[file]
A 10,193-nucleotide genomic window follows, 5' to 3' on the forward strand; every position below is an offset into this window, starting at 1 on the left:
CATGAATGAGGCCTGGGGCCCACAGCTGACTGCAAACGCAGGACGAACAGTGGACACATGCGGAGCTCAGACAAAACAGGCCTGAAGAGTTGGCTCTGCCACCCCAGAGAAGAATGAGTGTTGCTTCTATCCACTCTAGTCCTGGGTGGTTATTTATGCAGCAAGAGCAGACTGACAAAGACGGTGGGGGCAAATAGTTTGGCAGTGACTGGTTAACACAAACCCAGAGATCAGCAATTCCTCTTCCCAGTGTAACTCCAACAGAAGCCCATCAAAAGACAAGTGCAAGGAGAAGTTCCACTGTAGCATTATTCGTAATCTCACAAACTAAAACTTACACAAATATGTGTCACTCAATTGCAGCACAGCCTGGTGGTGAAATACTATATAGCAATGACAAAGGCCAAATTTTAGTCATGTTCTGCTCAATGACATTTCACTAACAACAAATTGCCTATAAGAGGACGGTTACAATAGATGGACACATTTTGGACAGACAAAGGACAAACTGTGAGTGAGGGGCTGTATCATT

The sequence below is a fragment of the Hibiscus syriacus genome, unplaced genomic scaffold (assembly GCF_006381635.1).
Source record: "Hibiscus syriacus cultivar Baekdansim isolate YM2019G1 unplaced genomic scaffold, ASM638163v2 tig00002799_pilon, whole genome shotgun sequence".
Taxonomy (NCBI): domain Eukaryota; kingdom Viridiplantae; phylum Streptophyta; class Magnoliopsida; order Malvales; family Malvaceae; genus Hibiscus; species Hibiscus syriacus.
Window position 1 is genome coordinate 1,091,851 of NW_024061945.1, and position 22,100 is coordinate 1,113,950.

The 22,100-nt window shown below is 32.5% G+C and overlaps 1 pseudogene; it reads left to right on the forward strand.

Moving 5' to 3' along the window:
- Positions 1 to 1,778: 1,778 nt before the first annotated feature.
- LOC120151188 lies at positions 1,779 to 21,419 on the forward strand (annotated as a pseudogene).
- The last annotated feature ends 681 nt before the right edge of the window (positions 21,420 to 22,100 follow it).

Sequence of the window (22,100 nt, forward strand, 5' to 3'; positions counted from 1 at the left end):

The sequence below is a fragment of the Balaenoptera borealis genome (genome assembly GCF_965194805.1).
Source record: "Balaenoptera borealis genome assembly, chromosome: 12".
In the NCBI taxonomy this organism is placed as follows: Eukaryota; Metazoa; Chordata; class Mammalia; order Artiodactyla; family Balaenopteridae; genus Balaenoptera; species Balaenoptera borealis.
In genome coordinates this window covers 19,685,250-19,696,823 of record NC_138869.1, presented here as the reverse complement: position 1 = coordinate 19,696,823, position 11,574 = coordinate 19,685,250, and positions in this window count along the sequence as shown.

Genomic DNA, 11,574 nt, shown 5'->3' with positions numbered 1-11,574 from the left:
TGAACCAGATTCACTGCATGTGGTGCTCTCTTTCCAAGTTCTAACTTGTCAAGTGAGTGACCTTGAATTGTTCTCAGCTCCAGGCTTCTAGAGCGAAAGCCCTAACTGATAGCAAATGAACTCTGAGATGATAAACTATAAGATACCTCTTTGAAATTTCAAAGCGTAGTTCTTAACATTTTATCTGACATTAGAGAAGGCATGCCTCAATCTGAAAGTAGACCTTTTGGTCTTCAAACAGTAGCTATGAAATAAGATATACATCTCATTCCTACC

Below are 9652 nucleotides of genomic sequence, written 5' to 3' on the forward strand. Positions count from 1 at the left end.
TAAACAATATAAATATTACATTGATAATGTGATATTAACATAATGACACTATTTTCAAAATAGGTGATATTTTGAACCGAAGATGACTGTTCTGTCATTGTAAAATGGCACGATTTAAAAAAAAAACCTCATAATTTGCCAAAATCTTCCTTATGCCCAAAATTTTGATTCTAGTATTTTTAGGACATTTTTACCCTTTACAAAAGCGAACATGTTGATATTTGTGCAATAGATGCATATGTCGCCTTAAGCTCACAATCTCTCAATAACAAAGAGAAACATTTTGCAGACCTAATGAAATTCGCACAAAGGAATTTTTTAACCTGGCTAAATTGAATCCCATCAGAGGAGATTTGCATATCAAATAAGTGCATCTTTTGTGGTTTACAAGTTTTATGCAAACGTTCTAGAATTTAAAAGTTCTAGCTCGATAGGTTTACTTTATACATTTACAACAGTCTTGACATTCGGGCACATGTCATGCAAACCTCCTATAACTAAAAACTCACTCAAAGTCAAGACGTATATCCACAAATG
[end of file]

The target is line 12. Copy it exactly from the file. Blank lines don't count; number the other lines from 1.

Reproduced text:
Sequence of the window (22,100 nt, forward strand, 5' to 3'; positions counted from 1 at the left end):